It is exceptional to note that the reduced returns have been reported highest in the case of sugarcane (Rs. 5,749/acre), followed by soybean (Rs. 3,942/acre) and maize (Rs. 1,965/acre). Instead, added returns both in terms of the main product and by-product yields are noticed in respect of tur (Rs. 16,558 per acre) and paddy producers (Rs. 2,943/acre) only because of the adoption of NCU in place of NU. Whereas, reduced costs with NCU application are observed for almost all the sample crops with varying amounts. However, the reduced costs are found to be highest in the case of paddy (Rs. 227/acre), followed by sugarcane (Rs. 149/acre) and maize (Rs. 84/acre). This is the positive impact of NCU adoption in lieu of NU, in addition to other favourable factors. Using the same information, the benefit-cost ratio has been arrived at and presented in the same table. It is very much interesting to note that the BC ratio is more than 10 in respect of tur and sugarcane crops, meaning that, for every one rupee of investment on NCU application, there has been a rise in returns to the extent of Rs. 10. As regards paddy and soybean, the ratio works out to more than three per cent, while it is least (<1%) in the case of maize. These results illustrate that the application of NCU has had a positive impact in terms of both increased yield and income due to reduced costs for the farmers.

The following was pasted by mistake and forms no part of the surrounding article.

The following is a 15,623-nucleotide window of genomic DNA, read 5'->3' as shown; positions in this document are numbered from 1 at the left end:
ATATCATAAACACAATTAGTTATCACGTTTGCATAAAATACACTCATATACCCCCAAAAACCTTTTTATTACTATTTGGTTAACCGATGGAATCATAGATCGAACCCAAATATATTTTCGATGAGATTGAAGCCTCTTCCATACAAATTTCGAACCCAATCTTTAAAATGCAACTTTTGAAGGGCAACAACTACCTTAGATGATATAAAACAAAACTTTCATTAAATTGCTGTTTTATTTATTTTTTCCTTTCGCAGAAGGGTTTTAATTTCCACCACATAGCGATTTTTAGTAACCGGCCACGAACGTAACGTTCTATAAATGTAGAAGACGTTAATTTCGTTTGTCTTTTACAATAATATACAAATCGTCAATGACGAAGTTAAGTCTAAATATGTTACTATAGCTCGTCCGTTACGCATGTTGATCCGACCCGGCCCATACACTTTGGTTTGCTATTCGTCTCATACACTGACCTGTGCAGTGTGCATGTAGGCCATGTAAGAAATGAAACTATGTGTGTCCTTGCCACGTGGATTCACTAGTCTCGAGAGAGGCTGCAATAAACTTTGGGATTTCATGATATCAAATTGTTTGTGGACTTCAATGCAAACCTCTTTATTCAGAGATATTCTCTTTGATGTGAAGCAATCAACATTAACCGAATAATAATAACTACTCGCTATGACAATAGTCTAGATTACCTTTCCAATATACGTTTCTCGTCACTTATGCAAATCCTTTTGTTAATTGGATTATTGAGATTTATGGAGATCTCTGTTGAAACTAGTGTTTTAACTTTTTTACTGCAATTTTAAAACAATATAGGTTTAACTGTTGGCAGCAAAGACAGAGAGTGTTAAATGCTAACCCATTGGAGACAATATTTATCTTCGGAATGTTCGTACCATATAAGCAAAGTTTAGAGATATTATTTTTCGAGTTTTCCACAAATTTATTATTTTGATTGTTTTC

3.8. Diversion of Urea for Other than Agricultural Purposes
Based on the study, what can be inferred is that a majority of the farmers have used normal urea in smaller proportions as a feed to cattle and fishes, mixing with milk to enhance fat content, distilling local alcohol etc. However, the usage of urea has been completely stopped, post the introduction of NCU.